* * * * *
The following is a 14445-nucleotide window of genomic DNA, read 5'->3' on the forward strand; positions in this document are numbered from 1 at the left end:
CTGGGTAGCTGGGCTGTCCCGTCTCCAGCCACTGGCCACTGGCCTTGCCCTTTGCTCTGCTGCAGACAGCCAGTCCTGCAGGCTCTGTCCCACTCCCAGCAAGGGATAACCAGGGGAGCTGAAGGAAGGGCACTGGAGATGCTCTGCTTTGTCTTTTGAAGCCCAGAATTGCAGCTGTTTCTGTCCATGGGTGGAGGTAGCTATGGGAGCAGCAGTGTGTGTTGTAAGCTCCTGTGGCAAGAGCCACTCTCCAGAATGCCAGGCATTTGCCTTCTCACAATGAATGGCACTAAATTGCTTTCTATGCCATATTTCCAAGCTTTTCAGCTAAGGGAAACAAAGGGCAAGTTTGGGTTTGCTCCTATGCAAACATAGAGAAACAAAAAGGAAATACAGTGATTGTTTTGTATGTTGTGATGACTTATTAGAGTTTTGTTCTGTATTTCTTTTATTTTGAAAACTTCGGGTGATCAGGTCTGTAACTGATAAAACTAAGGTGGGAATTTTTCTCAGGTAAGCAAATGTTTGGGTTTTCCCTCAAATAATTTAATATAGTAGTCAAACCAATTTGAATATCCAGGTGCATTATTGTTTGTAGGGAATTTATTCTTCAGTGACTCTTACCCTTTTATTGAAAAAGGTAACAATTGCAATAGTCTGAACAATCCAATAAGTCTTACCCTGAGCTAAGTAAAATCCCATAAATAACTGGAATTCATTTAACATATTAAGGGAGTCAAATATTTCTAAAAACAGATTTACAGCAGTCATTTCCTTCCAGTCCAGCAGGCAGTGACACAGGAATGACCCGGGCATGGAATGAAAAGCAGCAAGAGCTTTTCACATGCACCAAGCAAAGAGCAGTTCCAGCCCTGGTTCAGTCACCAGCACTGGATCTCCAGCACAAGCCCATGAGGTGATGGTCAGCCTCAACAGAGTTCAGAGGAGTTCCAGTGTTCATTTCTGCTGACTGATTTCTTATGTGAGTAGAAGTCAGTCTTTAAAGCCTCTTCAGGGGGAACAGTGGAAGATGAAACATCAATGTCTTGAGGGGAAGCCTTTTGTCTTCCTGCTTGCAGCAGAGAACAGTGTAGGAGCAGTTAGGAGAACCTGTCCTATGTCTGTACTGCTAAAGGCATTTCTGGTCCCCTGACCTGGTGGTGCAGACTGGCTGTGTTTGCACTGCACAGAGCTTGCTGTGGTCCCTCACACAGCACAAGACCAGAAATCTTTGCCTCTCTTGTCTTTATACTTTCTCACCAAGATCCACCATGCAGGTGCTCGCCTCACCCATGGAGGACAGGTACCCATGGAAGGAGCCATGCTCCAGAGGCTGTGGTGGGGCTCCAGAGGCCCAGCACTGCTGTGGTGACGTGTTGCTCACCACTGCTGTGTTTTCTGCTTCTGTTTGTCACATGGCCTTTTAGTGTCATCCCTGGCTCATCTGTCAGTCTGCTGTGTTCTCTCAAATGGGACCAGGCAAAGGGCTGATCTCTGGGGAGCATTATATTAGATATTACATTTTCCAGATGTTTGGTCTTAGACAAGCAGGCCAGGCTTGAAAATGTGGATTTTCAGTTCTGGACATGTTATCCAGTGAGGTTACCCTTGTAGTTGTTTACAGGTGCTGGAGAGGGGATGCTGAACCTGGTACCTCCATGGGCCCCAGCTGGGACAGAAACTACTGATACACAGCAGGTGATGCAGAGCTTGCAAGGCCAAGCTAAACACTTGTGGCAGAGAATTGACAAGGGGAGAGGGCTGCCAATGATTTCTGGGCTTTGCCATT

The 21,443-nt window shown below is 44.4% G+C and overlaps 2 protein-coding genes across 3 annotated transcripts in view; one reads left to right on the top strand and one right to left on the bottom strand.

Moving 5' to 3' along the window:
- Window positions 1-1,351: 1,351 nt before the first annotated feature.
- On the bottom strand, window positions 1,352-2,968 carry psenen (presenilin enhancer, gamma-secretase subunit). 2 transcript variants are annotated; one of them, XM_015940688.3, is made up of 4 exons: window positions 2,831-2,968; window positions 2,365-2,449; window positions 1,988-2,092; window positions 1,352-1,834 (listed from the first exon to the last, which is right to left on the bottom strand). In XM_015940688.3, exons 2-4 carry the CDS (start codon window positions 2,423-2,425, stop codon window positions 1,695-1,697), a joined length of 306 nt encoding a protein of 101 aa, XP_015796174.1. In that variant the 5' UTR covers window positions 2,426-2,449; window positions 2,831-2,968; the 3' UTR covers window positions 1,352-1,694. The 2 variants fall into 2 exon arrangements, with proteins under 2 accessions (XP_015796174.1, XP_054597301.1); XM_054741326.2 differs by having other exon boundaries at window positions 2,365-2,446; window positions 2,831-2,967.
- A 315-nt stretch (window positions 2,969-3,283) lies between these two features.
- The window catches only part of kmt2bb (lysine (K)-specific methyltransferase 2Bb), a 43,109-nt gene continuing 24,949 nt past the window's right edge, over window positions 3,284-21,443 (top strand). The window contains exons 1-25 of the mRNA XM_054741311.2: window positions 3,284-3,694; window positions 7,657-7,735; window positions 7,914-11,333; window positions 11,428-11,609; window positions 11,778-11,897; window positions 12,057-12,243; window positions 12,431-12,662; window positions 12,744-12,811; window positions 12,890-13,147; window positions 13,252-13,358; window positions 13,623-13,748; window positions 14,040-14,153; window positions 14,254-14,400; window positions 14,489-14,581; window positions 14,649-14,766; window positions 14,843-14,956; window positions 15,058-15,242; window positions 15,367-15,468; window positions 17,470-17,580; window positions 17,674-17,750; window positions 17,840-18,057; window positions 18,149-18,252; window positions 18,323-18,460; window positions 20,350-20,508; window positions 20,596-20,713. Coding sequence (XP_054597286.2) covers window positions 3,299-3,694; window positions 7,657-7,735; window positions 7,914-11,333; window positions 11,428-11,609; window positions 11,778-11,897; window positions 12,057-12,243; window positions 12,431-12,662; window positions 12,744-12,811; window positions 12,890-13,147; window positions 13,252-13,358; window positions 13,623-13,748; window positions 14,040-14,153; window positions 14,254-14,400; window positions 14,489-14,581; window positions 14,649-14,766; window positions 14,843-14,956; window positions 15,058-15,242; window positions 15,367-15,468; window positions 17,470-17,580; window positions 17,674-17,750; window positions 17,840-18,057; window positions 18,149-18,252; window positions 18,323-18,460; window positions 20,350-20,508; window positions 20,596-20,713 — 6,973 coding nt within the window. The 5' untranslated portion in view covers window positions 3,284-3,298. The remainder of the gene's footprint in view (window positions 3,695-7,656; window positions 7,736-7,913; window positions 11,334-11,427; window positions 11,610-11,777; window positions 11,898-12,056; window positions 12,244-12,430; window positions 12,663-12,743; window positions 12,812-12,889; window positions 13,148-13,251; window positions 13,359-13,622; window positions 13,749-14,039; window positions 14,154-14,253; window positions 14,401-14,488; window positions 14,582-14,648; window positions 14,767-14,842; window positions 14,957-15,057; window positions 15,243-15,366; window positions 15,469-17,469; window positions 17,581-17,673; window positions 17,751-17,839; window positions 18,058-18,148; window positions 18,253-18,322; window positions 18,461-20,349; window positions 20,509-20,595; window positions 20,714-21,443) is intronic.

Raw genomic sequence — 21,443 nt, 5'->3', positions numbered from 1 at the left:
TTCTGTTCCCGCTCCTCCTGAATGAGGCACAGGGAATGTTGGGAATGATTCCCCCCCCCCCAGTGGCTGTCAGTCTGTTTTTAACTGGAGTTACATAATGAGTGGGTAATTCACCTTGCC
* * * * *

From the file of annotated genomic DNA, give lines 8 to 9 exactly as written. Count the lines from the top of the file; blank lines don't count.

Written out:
- The window catches only part of kmt2bb (lysine (K)-specific methyltransferase 2Bb), a 43,109-nt gene continuing 24,949 nt past the window's right edge, over window positions 3,284-21,443 (top strand). The window contains exons 1-25 of the mRNA XM_054741311.2: window positions 3,284-3,694; window positions 7,657-7,735; window positions 7,914-11,333; window positions 11,428-11,609; window positions 11,778-11,897; window positions 12,057-12,243; window positions 12,431-12,662; window positions 12,744-12,811; window positions 12,890-13,147; window positions 13,252-13,358; window positions 13,623-13,748; window positions 14,040-14,153; window positions 14,254-14,400; window positions 14,489-14,581; window positions 14,649-14,766; window positions 14,843-14,956; window positions 15,058-15,242; window positions 15,367-15,468; window positions 17,470-17,580; window positions 17,674-17,750; window positions 17,840-18,057; window positions 18,149-18,252; window positions 18,323-18,460; window positions 20,350-20,508; window positions 20,596-20,713. Coding sequence (XP_054597286.2) covers window positions 3,299-3,694; window positions 7,657-7,735; window positions 7,914-11,333; window positions 11,428-11,609; window positions 11,778-11,897; window positions 12,057-12,243; window positions 12,431-12,662; window positions 12,744-12,811; window positions 12,890-13,147; window positions 13,252-13,358; window positions 13,623-13,748; window positions 14,040-14,153; window positions 14,254-14,400; window positions 14,489-14,581; window positions 14,649-14,766; window positions 14,843-14,956; window positions 15,058-15,242; window positions 15,367-15,468; window positions 17,470-17,580; window positions 17,674-17,750; window positions 17,840-18,057; window positions 18,149-18,252; window positions 18,323-18,460; window positions 20,350-20,508; window positions 20,596-20,713 — 6,973 coding nt within the window. The 5' untranslated portion in view covers window positions 3,284-3,298. The remainder of the gene's footprint in view (window positions 3,695-7,656; window positions 7,736-7,913; window positions 11,334-11,427; window positions 11,610-11,777; window positions 11,898-12,056; window positions 12,244-12,430; window positions 12,663-12,743; window positions 12,812-12,889; window positions 13,148-13,251; window positions 13,359-13,622; window positions 13,749-14,039; window positions 14,154-14,253; window positions 14,401-14,488; window positions 14,582-14,648; window positions 14,767-14,842; window positions 14,957-15,057; window positions 15,243-15,366; window positions 15,469-17,469; window positions 17,581-17,673; window positions 17,751-17,839; window positions 18,058-18,148; window positions 18,253-18,322; window positions 18,461-20,349; window positions 20,509-20,595; window positions 20,714-21,443) is intronic.

Raw genomic sequence — 21,443 nt, 5'->3', positions numbered from 1 at the left: